I don’t blame you for being confused. I’m Anglican, and I’m confused by it all.
Anglicanism has gone through a lot of different phases. I suppose one could say that the first phase was under Henry VIII, in which it was a rather strange hybrid of Catholic practice and belief with innovations such as the rejection of all forms of papal authority, the destruction of monasticism, the pruning or outright rejection of devotion to the saints, etc. Meanwhile, Protestant teaching gained ground, and after Henry’s death England became Protestant outright. At this point, for six years, it definitely was just part of the broader Reformation movement. Important continental theologians came to England to teach, and so on. Then under Mary, England was reconciled with Rome.
Then in 1558, Elizabeth I came to the throne. She reestablished the Protestant Prayer Book and a revised version of the Protestant Articles of Religion, and she was duly excommunicated by the Pope. Under her, England was clearly Protestant–it was doctrinally part of the broader Reformed movement, as distinct from Lutheranism (at this point, Anglicans saw themselves as more Protestant than the Lutherans, something that would shock many Anglicans today). But we kept the hierarchy and our liturgy retained many Catholic elements. The more radical wing of Anglicanism (the “Puritans”) wanted further reforms that would have brought us in line with Calvinism in the strict sense (the doctrine and practice of Geneva). We rejected those reforms.
Instead, in the 17th century, we began moving back toward a more Catholic position, reinstituting some ritual that had been discarded, distancing ourselves to some extent from Calvinist views of predestination (at least many of our theologians did this–others did not and some are Calvinists today), and deepening our appreciation of the Fathers and of Christian tradition generally. There were some other swings back and forth, but by the early 19th century Anglicanism was still decidedly Protestant, but was definitely the most Catholic expression of Protestantism and contained a “high church” wing that saw itself as faithful to the teaching of the undivided Church before the East-West schism.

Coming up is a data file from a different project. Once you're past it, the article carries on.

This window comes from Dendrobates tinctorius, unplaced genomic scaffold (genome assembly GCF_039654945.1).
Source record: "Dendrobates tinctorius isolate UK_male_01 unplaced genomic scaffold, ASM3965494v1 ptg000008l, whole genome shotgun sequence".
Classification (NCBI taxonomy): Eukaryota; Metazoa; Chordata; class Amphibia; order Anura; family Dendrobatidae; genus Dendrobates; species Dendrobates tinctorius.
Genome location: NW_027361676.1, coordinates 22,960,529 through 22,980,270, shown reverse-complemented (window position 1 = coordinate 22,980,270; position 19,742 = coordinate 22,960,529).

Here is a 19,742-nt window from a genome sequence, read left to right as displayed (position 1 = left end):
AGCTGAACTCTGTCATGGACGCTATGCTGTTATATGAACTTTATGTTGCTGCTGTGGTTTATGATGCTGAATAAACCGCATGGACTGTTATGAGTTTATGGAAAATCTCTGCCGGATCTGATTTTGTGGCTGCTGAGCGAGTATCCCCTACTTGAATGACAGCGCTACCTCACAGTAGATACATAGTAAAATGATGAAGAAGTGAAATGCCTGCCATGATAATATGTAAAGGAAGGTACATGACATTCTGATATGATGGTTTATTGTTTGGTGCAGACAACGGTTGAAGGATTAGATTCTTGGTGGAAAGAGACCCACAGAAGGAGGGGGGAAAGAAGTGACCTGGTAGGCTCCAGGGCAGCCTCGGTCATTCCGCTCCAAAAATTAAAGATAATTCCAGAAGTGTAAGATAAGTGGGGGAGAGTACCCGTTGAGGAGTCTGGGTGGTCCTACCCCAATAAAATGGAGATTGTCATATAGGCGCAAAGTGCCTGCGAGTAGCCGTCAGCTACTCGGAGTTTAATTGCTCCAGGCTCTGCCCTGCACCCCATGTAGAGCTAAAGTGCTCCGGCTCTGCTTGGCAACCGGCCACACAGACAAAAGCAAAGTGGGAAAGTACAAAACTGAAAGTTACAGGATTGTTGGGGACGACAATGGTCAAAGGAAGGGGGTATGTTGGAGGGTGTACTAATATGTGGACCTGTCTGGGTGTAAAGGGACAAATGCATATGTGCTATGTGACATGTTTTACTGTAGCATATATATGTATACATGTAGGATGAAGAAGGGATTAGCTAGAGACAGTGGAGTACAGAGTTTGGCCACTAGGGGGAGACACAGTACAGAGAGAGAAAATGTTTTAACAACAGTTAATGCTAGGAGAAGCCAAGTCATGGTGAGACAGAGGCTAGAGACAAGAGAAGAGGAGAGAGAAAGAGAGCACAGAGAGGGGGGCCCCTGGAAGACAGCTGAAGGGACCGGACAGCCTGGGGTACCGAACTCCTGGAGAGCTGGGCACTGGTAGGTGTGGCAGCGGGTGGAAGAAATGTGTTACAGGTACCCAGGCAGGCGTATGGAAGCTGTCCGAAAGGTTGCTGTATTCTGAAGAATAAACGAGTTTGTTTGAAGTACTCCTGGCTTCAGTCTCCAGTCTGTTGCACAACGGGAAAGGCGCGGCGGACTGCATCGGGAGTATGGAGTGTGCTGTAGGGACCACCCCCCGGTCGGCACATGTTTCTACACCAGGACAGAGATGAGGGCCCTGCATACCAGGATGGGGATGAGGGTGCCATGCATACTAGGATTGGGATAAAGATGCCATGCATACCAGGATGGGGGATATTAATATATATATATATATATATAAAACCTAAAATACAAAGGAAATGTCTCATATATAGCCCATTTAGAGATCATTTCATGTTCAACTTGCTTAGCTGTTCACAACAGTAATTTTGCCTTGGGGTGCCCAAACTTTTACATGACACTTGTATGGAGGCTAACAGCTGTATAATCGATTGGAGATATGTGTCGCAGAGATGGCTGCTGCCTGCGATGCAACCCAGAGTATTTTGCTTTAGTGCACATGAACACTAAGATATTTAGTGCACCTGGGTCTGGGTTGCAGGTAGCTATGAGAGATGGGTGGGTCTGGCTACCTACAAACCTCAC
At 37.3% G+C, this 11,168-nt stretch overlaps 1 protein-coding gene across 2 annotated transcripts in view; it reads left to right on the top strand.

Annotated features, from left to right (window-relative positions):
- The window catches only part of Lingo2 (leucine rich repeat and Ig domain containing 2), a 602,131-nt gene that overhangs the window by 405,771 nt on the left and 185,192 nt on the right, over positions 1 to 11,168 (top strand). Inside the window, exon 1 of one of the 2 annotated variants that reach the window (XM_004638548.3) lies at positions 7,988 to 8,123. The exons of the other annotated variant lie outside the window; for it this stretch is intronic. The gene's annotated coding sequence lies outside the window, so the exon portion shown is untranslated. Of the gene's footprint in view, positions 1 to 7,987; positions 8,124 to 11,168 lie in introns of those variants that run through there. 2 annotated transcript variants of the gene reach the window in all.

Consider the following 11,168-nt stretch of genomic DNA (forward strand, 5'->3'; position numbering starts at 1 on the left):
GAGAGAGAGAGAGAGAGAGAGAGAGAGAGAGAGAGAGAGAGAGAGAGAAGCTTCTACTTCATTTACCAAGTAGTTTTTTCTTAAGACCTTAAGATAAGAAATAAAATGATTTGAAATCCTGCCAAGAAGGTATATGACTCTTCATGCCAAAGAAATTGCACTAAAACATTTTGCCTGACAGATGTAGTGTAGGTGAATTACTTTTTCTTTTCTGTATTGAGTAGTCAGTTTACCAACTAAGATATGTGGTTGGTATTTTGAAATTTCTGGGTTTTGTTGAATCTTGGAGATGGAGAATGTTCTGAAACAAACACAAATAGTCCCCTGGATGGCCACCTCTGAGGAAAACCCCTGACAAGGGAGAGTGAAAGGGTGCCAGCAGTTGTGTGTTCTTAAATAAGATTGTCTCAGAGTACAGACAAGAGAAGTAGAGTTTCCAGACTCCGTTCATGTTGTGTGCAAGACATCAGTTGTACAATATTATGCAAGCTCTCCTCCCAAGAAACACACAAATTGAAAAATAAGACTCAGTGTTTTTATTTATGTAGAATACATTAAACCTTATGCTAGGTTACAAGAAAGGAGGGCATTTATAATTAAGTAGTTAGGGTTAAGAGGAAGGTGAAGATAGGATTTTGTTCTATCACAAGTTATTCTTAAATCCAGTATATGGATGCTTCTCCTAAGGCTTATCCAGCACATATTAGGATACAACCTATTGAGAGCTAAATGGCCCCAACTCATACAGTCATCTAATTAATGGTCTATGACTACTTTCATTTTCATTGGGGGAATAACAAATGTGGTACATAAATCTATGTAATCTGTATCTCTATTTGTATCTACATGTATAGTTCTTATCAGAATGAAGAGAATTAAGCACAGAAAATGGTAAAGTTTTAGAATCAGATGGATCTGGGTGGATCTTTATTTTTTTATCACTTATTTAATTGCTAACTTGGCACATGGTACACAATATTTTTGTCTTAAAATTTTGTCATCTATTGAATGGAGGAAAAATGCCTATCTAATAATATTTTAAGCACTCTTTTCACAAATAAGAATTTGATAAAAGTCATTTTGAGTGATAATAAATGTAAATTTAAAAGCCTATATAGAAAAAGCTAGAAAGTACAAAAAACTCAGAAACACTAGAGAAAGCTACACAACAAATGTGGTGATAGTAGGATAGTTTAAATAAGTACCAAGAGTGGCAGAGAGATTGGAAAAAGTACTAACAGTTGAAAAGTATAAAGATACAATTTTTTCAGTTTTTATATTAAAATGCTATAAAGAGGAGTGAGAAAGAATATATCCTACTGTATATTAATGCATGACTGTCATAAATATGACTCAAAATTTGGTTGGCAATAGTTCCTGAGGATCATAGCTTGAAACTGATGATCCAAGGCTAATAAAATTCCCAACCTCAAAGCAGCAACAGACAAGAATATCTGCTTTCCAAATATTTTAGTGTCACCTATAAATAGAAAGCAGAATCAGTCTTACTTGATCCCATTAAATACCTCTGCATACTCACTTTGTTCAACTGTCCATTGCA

Then, in the 19th century, the Oxford Movement began. These guys claimed to be restoring the truly Catholic identity of Anglicanism. The idea was that while we had been infected with Protestantism, our basic doctrine and practice had remained Catholic, and we were the “third branch” of the Church along with “Rome” and the Eastern Church. There was a lot of nostalgia and historical fudging in this view, but it had a huge effect on our doctrine, and even more on our worship. It created an “Anglo-Catholic” wing of Anglicanism who genuinely saw themselves as Catholic (though not “Roman Catholic”) rather than Protestant–while all the while other Anglicans remained staunchly Protestant, and the great mushy middle absorbed the idea that we were some kind of “middle way” between the two. Hence the situation you have observed.
Think of us as a very broad tent ranging from “Catholicism without the Pope” (and with better liturgy) all the way over to a moderate Protestantism, which has Calvinist, charismatic, and liberal branches. What we have in common (absent some of our blatantly heretical bishops whom we notoriously fail to discipline) is a commitment to the Nicene Creed, some form of the historic Prayer Book liturgy (now revised in increasingly radical ways so that it may no longer function as a unifying factor any more) and to a vaguely defined consensus of early Christian tradition.